contact us

Want to hear more? Having trouble accessing something on our site? Have a comment? Let us know!


Tabs' Blog

To Save a Life

Tabitha Helms

This might be a long one, but stick to the end. The ending is most important. :) Where to start?

How about a few months ago when I went to church and was told extras were needed for movie filming. I called up my friends and we spent a few hours as excited fans at a basketball game. I stopped by after a late night of work to make my appearance in a party scene a short time after that. And another day I sat on the grass at Guajome Park Academy as a high school student chilling in between classes. It was an exciting experience, even though it was a bit tiring to sit around through so many takes. It was neat to see how behind-the-scenes works. It was even more exciting to witness the way the church members gathered together and volunteered their time to the production. There were prayer teams writing notes of encouragement and praying over the members of the cast and crew. The extras would pray together before they shot a scene. God was included in every detail. Even the theatres showing the movie were prayed over.

Let me preface this next part by saying I'm not a fan of church movies. I don't know why but they always seem to be cheesy and have bad acting. As a movie-watcher, I don't believe what I'm seeing on the screen, which is not the way I like to watch movies. I like to watch what is unfolding as if I'm in the scene with them. I can't do it if the characters don't give the vibe of having a real conversation instead of a recitation.

Well, I went to see To Save a Life tonight. I was very pleased to see how many people had filled the theatre. I saw lots of familiar faces, which was kind of fun. It was also exciting to be watching and then see my face whiz by. I got to excitedly whisper to my friends "Oh, that was me! Did you see me?!"

At one point in the movie it occurred to me that I was watching a movie produced by a small company. It wasn't made by the big guys like Paramount or Castle Rock or Touchstone. It was made by a church. Even with the B movies that come out today I can tell it's a small company producing it. It's just all very rough and choppy. That was definitely not the case with this movie. They did a fabulous job with the smooth flow. For the most part the acting wasn't cheesy. There was one character that I didn't believe but she wasn't a main character so I was able to live with it.

The plot wasn't fake either. It was raw and sad and PG-13. In my opinion, you can't sugarcoat the world. By ignoring the real issues even though they might not be "church friendly" persay, I think just as much damage is being done to the Christian bubble that's sometimes hard to avoid. I grew up in a Christian bubble: church, school, friends. I was surrounded, and going to college awakened me to other ways of going about life. I've changed as a result of what I see and hear and am surrounded by now. I think it made the film more relateable to the average person.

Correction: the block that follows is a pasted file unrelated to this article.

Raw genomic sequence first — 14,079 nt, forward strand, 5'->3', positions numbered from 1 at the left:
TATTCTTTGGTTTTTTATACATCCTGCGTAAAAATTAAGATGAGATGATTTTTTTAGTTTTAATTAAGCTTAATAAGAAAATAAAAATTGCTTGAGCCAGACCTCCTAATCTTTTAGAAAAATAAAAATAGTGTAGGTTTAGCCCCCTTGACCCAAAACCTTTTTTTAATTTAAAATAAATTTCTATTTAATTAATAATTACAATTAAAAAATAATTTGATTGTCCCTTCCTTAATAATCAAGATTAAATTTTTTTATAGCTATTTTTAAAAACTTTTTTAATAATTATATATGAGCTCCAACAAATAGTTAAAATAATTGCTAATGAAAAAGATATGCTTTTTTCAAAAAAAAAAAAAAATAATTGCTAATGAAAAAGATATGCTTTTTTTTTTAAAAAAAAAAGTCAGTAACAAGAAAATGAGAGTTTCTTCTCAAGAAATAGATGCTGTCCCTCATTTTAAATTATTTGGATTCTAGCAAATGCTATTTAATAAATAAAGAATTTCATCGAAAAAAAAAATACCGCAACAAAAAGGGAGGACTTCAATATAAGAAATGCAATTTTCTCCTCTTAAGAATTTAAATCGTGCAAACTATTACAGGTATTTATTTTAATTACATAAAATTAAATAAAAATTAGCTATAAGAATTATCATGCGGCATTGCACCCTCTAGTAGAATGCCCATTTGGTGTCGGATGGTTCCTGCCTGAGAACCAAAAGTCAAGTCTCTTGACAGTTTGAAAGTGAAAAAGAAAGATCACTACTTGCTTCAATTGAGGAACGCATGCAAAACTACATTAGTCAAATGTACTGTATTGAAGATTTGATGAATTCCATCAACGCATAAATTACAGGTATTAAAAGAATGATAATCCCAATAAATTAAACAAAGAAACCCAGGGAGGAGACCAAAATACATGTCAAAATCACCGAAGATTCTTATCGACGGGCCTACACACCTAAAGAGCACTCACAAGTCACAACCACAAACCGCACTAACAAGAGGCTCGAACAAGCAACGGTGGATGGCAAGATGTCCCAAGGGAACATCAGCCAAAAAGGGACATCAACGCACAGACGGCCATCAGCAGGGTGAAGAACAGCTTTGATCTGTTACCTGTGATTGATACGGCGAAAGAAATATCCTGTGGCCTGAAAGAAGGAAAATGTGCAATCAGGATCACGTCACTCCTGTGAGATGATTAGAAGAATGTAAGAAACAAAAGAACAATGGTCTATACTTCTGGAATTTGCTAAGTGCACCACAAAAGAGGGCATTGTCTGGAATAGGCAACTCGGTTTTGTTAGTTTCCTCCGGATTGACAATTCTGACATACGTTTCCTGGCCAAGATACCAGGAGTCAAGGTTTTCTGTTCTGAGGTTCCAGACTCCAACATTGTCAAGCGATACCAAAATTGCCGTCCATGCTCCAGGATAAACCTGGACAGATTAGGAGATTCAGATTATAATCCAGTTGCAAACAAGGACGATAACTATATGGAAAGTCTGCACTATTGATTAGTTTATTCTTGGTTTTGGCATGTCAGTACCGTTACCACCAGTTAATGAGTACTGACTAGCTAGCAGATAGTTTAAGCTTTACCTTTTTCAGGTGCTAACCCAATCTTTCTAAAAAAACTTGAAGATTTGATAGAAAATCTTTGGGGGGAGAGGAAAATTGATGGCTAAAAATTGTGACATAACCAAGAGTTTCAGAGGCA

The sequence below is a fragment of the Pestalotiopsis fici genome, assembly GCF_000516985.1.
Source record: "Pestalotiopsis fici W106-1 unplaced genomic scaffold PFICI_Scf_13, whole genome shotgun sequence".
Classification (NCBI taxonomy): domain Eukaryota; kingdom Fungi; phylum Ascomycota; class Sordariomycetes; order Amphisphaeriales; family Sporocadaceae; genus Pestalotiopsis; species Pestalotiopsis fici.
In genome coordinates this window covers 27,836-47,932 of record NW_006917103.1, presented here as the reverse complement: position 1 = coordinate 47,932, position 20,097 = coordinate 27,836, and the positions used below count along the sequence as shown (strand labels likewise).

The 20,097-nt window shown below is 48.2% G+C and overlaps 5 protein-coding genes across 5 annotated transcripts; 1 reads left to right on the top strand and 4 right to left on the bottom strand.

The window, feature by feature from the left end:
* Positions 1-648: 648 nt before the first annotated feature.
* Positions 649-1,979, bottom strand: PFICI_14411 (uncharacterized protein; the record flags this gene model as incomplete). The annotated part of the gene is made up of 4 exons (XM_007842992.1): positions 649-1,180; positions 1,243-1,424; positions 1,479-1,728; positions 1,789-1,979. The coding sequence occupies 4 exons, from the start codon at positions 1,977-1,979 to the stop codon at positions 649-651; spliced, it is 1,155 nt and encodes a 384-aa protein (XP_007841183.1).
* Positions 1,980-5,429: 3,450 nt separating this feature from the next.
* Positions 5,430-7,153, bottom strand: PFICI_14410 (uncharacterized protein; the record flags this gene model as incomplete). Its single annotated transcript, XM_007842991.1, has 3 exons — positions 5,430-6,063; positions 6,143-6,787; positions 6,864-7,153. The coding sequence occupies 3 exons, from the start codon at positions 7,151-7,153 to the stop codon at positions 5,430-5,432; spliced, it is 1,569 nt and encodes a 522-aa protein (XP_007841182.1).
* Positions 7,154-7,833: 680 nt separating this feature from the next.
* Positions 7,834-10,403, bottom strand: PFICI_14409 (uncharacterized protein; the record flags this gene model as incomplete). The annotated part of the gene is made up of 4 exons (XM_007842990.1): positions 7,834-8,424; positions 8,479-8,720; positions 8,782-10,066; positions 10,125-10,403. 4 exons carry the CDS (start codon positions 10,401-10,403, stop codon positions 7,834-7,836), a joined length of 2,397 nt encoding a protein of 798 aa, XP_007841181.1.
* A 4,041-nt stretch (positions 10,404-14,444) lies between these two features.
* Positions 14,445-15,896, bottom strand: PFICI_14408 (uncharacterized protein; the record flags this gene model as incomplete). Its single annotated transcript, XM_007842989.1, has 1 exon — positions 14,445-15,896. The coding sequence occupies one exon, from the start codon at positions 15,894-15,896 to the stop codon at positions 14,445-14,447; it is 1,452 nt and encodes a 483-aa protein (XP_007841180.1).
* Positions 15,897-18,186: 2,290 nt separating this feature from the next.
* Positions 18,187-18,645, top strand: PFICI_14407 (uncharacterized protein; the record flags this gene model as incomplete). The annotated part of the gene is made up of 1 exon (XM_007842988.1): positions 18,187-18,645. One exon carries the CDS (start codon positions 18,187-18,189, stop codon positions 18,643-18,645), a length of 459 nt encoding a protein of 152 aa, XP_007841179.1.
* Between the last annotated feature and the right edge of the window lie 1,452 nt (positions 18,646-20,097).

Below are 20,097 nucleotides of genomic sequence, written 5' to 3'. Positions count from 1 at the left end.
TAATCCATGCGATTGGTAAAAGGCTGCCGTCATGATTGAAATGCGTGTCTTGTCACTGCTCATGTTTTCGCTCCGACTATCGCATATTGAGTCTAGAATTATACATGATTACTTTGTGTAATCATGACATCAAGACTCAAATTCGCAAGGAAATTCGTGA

Going into this film, I thought it was for teenagers who are struggling with feelings of depression and thoughts of suicide. I came away seeing how it was not just for them but for Christians too. When I watched the way Jake reached out to Johnny I was touched at how he made a small effort to reach out to someone who needed it. Jake was still just trying out the Christian thing. I asked why it wasn't a committed follower of Jesus who did it. Think about it: Jesus spent his life noticing and reaching out to those who went unnoticed by others--both religious and otherwise. We call ourselves followers of Christ but we don't follow his example. I felt very convicted afterwards. How many people have I seen sitting alone, but didn't think to invite them over to my group. How many new faces have I seen at church whom I haven't said more than "Hi, how're ya doin'?" during the say-hi-to-the person-next-to-you part of the service? I knew exactly why I didn't. I'm shy. I'm not good at small talk. I don't know what to say to people I don't know. I also thought about how I feel when I'm in an unfamiliar environment--a party or a swing club. Deep inside I long for someone, anyone to reach out to me and start a conversation. Well, I asked myself why I can't be the one to say the first thing. It can be very intimidating to go to an environment alone where others have come with their friends. Why can't I start chatting with a classmate in one of my new courses this semester? Why can't I go up to one of many people sitting on their own at a picnic table at school and ask if I can join them and introduce myself? That's what Jesus would have done in my shoes. I know that God created me the way he did for a reason--soft-spoken and a good listener. So, I'm praying about what it looks like in my life to reach out to the people around me. I'm praying for courage to speak up to those I'm feeling shy around. I'm praying for the words to speak when I feel tongue-tied. And I'm praying that God won't give up on me, but would bring people to my attention whom I can extend a hand of friendship.

I encourage you to go see the movie. It might teach you a thing or two you hadn't expected to learn like it did me. Think about what you see, and talk to someone about it. You won't be sorry you did.